News release

Breaking Up Major Slip-and-Fall Ring Earns Linda Montag Prosecutor of Year Award


Philadelphia insurance-fraud ring stole more than $400,000 in bogus injury claims

imageWASHINGTON, Dec. 18, 2015 — Pedestrians kept saying they tripped and painfully hurt themselves on the sidewalks of a Philadelphia neighborhood.

Injury claims against the homeowners’ policies mounted suspiciously. Tips from concerned neighbors help jumpstart an investigation that revealed a $400,000 slip-and-fall ring. Dismantling one of the largest insurance-fraud schemes in Philadelphia history earned Linda Montag the 2015 Prosecutor of the Year award from the Coalition Against Insurance Fraud.

“The slip-and-fall ring fell hard under the weight of Linda Montag’s carefully built case. Her thoroughness, detail work and commitment to justice are a model of best practices for breaking up complex fraud rings in court,” said Dennis Jay, executive director of the Coalition.

The award was presented at the Coalition’s annual membership meeting in the Washington, D.C. area this week. The Pennsylvania Insurance Fraud Prevention Authority nominated Montag, who’s a Philadelphia Assistant District Attorney.

“This award is such an honor and I’m humbled, said Montag” “This award is such an honor and I’m humbled. I’m privileged to have worked with an effective team including the Philadelphia District Attorney’s Office, detectives and police officers who made the prosecution succeed, and a grand jury that relentlessly worked on the case,” said Montag.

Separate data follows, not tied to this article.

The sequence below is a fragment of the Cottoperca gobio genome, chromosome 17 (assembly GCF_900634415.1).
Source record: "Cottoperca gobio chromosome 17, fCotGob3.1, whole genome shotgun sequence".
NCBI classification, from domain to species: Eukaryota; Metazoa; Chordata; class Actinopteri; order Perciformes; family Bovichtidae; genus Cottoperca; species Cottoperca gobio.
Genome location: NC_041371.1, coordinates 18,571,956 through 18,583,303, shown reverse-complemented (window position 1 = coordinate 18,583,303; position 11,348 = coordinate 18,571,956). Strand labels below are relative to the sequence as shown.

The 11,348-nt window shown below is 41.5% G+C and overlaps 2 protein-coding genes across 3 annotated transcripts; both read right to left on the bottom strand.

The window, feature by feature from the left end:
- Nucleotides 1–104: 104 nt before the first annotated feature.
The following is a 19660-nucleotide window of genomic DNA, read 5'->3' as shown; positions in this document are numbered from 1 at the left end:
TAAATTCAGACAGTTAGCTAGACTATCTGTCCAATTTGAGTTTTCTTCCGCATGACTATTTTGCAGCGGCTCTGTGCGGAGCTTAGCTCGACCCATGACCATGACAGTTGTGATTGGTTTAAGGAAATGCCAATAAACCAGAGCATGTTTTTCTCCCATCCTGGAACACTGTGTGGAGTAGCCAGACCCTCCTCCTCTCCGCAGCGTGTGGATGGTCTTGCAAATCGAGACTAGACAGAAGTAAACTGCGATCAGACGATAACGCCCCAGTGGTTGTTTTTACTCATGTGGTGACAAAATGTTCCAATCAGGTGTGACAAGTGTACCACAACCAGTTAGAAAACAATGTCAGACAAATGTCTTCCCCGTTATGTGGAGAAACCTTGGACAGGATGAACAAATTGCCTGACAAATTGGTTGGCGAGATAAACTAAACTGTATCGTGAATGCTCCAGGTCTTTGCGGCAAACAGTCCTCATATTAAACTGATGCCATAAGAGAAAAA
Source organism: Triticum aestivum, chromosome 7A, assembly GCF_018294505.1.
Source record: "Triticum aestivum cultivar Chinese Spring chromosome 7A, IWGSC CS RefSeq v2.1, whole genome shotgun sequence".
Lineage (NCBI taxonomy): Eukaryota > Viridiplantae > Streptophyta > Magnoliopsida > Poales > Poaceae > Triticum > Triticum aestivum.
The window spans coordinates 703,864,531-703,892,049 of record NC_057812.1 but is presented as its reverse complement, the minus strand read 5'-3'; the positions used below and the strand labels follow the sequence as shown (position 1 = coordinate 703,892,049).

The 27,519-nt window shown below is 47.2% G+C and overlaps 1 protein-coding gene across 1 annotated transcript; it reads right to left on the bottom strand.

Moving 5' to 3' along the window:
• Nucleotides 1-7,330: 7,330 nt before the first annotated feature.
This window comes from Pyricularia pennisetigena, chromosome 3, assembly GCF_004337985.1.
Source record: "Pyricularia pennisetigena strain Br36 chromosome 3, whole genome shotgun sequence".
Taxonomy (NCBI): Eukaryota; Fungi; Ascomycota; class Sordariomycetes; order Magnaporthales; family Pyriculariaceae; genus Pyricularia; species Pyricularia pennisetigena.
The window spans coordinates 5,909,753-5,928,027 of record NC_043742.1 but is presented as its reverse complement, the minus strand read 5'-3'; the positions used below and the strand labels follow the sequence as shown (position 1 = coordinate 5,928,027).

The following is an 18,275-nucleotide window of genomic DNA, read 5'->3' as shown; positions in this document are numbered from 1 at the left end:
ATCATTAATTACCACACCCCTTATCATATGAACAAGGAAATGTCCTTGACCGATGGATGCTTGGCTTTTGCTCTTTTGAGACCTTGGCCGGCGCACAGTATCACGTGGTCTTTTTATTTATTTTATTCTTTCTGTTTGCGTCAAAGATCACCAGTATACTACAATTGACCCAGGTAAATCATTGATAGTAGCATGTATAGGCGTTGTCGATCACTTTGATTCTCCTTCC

The fraud ring was led by attorney Andrew Gaber. He was a sole practitioner who shot himself instead of facing certain conviction.

Gaber hired a small army of recruiters to bring him people he paid to act as phony injury victims. Many were homeless or drug addicts.

The phony victims were coached how to stage a seemingly painful fall, and act injured. The fake victims often pretended to trip on small cracks in neighborhood sidewalks. Gaber’s recruiters acted as witnesses and “injured” victims.

Gaber then filed false injury claims against the homeowner policies. The scam lasted seven years and bilked 21 insurance companies.

Montag worked closely with investigators from the Philadelphia District Attorney’s insurance-fraud unit to build the case for a grand jury. The investigation took two painstaking years.

The effort paid off. Some 47 ring members were charged. Gaber, his runners and fake injury victims were included.

Searches of bank transactions and Gaber’s files revealed crucial evidence. Secretly recorded conversations by ring members and Gaber were highly incriminating. Insurers and the National Insurance Crime Bureau provided case referrals that proved vital to exposing the fraud ring’s inner workings.

Montag assembled more than 350 exhibits for the grand jury. Dozens of witnesses testified. Grants of immunity gave many ring members an incentive to testify against other ring members.

The case was so complete that Gaber committed suicide before his trial began. Most remaining ring members pleaded guilty instead of heading to conviction and longer sentences.

Montag obtained $250,000 in restitution from Gaber’s law practice. Ring members were ordered to pay another $60,815 plus nearly $40,000 in penalties.